Whether we like it or not, we live online. Staying home has taken on global proportions after more than a year of the pandemic. It is now more evident than ever that we are linked to each other in an interdependent way, that we constantly influence each other through various online communication tools and platforms. How can we make the best out of this new reality? We will obtain the ultimate benefit by putting on accurate “glasses” to examine the nature of our new relationships.
The prolonged closure of workplaces and businesses as a result of the extended COVID-19 crisis has transformed employment and lifestyle for millions of Americans and people around the world who now work, study, communicate and socialize virtually. Online living is expected to remain a long lasting part of our lifestyle even after the health crisis ends. A recent Pew Research study revealed that of the 71% of the people surveyed who work full time from home, 54% would want to keep doing so even after the pandemic is under control if they are offered such an option.
Since what we call “normal” life may never fully return, we would do well to learn to live in the new environment in a proper and meaningful way. Imagine invisible threads that connect all the hearts, all the minds, all the desires, all the thoughts—connecting between everything and everyone. This network of connections has two possible states: an initial natural state, and a more advanced state that we must reach through proactive choice and recognition.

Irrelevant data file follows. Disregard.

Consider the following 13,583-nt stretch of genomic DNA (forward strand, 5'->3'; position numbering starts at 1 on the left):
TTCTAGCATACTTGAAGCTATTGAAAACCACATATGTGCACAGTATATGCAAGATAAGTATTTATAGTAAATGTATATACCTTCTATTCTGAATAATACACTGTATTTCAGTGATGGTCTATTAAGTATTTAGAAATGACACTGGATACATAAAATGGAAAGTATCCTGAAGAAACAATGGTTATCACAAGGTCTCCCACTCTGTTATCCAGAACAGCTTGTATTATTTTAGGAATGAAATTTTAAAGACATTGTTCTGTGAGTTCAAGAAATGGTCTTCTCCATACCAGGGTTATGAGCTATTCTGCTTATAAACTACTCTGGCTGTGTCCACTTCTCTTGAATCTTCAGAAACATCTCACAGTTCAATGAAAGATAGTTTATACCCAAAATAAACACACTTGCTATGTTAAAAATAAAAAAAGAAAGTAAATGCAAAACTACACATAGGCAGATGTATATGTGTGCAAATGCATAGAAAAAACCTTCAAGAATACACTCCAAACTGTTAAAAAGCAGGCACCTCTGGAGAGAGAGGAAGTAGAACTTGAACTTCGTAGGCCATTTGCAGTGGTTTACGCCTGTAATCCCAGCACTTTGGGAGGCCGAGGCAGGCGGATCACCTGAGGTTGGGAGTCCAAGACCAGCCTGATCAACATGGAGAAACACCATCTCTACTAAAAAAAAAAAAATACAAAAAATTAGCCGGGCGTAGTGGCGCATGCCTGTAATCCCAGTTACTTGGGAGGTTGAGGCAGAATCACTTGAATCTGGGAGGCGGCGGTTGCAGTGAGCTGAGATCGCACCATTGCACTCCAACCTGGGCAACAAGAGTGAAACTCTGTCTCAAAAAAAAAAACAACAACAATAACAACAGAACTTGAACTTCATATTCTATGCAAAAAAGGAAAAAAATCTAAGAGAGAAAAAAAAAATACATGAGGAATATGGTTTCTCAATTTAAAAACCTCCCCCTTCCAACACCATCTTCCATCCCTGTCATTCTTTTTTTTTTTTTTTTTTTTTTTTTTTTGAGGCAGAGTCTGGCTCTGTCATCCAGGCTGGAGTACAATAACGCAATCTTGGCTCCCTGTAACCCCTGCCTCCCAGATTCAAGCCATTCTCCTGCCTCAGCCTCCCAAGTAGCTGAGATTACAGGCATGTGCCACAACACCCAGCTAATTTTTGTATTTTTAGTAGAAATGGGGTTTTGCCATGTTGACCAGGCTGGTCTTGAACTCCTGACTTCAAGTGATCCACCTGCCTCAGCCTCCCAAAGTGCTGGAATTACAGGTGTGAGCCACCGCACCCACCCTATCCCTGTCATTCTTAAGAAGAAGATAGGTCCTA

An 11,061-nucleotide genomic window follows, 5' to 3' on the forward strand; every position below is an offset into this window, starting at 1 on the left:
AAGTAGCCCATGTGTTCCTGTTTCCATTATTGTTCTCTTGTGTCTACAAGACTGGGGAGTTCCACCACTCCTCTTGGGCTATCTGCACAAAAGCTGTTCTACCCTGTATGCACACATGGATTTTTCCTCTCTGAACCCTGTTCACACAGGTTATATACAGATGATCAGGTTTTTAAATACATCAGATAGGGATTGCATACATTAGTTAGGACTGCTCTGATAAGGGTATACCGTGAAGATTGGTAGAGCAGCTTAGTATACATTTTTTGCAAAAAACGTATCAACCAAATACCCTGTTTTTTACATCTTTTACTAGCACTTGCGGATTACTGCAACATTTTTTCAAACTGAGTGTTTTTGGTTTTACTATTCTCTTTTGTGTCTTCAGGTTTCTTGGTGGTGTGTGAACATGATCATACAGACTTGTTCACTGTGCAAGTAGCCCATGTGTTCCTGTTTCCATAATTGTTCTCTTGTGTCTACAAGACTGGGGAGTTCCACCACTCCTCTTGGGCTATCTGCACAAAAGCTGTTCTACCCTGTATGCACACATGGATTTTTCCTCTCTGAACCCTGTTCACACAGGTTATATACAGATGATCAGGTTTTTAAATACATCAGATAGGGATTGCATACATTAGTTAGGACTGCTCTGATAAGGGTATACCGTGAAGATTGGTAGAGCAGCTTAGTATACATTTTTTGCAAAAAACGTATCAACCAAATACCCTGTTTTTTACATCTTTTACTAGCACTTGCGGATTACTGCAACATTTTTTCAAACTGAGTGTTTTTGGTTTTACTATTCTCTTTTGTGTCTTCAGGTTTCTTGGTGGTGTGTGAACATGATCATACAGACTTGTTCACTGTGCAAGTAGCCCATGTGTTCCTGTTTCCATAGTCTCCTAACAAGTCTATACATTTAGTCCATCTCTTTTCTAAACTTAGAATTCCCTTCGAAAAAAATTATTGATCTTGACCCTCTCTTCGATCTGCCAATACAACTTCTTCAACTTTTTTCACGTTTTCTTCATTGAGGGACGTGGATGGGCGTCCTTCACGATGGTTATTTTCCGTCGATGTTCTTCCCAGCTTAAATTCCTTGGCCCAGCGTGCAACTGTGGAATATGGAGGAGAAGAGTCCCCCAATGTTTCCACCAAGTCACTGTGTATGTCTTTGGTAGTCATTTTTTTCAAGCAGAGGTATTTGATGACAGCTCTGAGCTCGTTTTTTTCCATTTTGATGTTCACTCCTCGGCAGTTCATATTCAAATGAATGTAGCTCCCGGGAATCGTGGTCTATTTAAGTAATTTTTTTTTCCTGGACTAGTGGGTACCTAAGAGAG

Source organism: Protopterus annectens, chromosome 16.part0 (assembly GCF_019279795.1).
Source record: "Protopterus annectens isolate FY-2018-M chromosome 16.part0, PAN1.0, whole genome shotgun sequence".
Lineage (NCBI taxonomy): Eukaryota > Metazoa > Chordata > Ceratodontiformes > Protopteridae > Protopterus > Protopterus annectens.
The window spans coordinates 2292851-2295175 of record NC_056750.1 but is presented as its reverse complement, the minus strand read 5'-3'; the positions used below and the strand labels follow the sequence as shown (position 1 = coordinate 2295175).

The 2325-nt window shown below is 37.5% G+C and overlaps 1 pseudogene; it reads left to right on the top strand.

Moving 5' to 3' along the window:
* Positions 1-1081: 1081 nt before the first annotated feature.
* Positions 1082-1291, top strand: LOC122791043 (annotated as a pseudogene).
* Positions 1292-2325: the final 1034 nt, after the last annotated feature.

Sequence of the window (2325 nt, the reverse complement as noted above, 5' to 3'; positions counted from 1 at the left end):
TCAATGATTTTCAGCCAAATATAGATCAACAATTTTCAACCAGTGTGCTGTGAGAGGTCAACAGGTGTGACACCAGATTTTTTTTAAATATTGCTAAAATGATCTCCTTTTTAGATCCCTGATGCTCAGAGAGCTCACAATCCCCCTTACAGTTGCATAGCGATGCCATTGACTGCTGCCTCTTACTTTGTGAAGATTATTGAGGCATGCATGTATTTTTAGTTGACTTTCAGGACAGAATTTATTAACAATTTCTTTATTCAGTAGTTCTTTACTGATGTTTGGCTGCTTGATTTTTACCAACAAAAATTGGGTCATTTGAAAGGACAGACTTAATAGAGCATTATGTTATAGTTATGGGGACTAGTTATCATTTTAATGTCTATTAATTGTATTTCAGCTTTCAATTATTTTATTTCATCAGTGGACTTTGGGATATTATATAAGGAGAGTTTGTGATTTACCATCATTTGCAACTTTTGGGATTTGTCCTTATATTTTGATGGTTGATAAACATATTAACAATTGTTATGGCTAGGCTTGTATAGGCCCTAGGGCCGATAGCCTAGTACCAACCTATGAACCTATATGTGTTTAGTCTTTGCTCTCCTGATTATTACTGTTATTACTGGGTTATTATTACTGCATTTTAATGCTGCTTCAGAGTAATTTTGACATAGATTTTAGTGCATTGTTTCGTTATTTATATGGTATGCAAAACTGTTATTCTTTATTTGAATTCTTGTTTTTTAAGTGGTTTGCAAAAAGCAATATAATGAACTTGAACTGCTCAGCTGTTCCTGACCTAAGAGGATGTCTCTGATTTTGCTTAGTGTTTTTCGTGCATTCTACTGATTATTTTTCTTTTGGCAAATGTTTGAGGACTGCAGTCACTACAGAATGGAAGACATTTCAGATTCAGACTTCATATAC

In the first situation, individuals within the network feel only their own interests, and try to use others to fulfill their desires. Such a self-focused approach fills the network atmosphere with a negative and destructive sense of competition, control, divisiveness and hatred. Basically, no one sleeps quietly; everyone suffers in one way or another.
In the more advanced situation, individuals begin to feel that they are parts of one collective with a common goal and that they are completely dependent on each other. The relationship between members of the collective is based on reciprocity, completion, giving, and love. The definition of success in the second scenario is communal, where everyone strives to do the best for others.
These two situations are completely opposite from each other. The world that is felt in the first state is a difficult world, while the world that is felt in the second state is a beautiful one. Who is it that determines where I will live? I do, by my attitude toward others!
If I relate to everyone through an egoistic view of self-gratification, I live as usual in a world where our relationships deteriorate day by day. But if I succeed in developing an attitude above my personal egoism, to include the concerns of others who are not me, an upside-down world will open up to me, a higher and more positive world will be revealed. The reason that I cannot feel it now is because I have not yet developed the attributes required to grasp it. This is somewhat similar to the way radio broadcasts work: what determines which station I will listen to is the internal frequency to which my receiver is tuned.
The network that we live within is one and the same, the connections between everyone already exist whether we feel them or not. If I manage to develop a new nature of “love your neighbor as yourself” and I treat others with love and consideration, I will begin to feel that in this network of relationships there is an eternal and complete power line which fills me with goodness.
This power source directs us perfectly and clears our understanding to reveal that life has a very lofty purpose unable to be hindered by anyone or anything. If this shift in attitude is put in practice in our human relationships, it will illuminate our virtual environment and we will realize that every moment of our lives will become an opportunity to connect with the force of love that fills all of creation at the touch of a finger.